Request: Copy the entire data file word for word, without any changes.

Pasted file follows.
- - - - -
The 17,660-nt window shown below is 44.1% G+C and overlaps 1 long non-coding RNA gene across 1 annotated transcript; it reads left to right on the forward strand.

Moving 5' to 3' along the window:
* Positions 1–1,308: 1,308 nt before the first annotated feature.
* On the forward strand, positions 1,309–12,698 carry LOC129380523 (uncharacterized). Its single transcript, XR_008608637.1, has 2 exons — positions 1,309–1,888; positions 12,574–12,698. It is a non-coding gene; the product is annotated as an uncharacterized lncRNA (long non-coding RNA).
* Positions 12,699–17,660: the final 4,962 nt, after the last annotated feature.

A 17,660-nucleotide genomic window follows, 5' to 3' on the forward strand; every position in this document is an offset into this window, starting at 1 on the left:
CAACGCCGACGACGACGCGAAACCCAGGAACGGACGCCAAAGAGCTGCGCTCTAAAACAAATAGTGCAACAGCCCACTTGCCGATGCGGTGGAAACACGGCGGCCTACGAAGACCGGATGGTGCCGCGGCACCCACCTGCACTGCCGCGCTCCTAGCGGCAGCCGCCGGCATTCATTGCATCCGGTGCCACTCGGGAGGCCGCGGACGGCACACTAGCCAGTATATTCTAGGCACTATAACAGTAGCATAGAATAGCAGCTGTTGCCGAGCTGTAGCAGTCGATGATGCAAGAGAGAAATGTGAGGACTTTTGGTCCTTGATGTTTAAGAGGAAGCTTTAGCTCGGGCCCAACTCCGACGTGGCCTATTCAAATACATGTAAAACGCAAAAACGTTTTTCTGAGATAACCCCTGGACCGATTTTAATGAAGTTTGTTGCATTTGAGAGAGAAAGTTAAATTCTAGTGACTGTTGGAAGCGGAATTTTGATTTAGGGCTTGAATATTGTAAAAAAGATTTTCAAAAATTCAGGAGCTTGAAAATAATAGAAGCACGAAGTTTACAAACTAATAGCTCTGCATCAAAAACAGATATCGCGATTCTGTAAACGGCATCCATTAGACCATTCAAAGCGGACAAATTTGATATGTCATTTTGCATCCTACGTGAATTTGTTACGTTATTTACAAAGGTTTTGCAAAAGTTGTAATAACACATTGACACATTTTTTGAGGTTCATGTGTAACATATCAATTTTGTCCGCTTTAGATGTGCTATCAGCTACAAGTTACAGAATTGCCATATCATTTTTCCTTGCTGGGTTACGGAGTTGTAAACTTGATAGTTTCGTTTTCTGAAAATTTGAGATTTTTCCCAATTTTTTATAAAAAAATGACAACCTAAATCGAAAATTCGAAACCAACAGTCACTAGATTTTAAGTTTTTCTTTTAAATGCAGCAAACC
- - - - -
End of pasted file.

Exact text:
The 17,660-nt window shown below is 44.1% G+C and overlaps 1 long non-coding RNA gene across 1 annotated transcript; it reads left to right on the forward strand.

Moving 5' to 3' along the window:
* Positions 1–1,308: 1,308 nt before the first annotated feature.
* On the forward strand, positions 1,309–12,698 carry LOC129380523 (uncharacterized). Its single transcript, XR_008608637.1, has 2 exons — positions 1,309–1,888; positions 12,574–12,698. It is a non-coding gene; the product is annotated as an uncharacterized lncRNA (long non-coding RNA).
* Positions 12,699–17,660: the final 4,962 nt, after the last annotated feature.

A 17,660-nucleotide genomic window follows, 5' to 3' on the forward strand; every position in this document is an offset into this window, starting at 1 on the left:
CAACGCCGACGACGACGCGAAACCCAGGAACGGACGCCAAAGAGCTGCGCTCTAAAACAAATAGTGCAACAGCCCACTTGCCGATGCGGTGGAAACACGGCGGCCTACGAAGACCGGATGGTGCCGCGGCACCCACCTGCACTGCCGCGCTCCTAGCGGCAGCCGCCGGCATTCATTGCATCCGGTGCCACTCGGGAGGCCGCGGACGGCACACTAGCCAGTATATTCTAGGCACTATAACAGTAGCATAGAATAGCAGCTGTTGCCGAGCTGTAGCAGTCGATGATGCAAGAGAGAAATGTGAGGACTTTTGGTCCTTGATGTTTAAGAGGAAGCTTTAGCTCGGGCCCAACTCCGACGTGGCCTATTCAAATACATGTAAAACGCAAAAACGTTTTTCTGAGATAACCCCTGGACCGATTTTAATGAAGTTTGTTGCATTTGAGAGAGAAAGTTAAATTCTAGTGACTGTTGGAAGCGGAATTTTGATTTAGGGCTTGAATATTGTAAAAAAGATTTTCAAAAATTCAGGAGCTTGAAAATAATAGAAGCACGAAGTTTACAAACTAATAGCTCTGCATCAAAAACAGATATCGCGATTCTGTAAACGGCATCCATTAGACCATTCAAAGCGGACAAATTTGATATGTCATTTTGCATCCTACGTGAATTTGTTACGTTATTTACAAAGGTTTTGCAAAAGTTGTAATAACACATTGACACATTTTTTGAGGTTCATGTGTAACATATCAATTTTGTCCGCTTTAGATGTGCTATCAGCTACAAGTTACAGAATTGCCATATCATTTTTCCTTGCTGGGTTACGGAGTTGTAAACTTGATAGTTTCGTTTTCTGAAAATTTGAGATTTTTCCCAATTTTTTATAAAAAAATGACAACCTAAATCGAAAATTCGAAACCAACAGTCACTAGATTTTAAGTTTTTCTTTTAAATGCAGCAAACC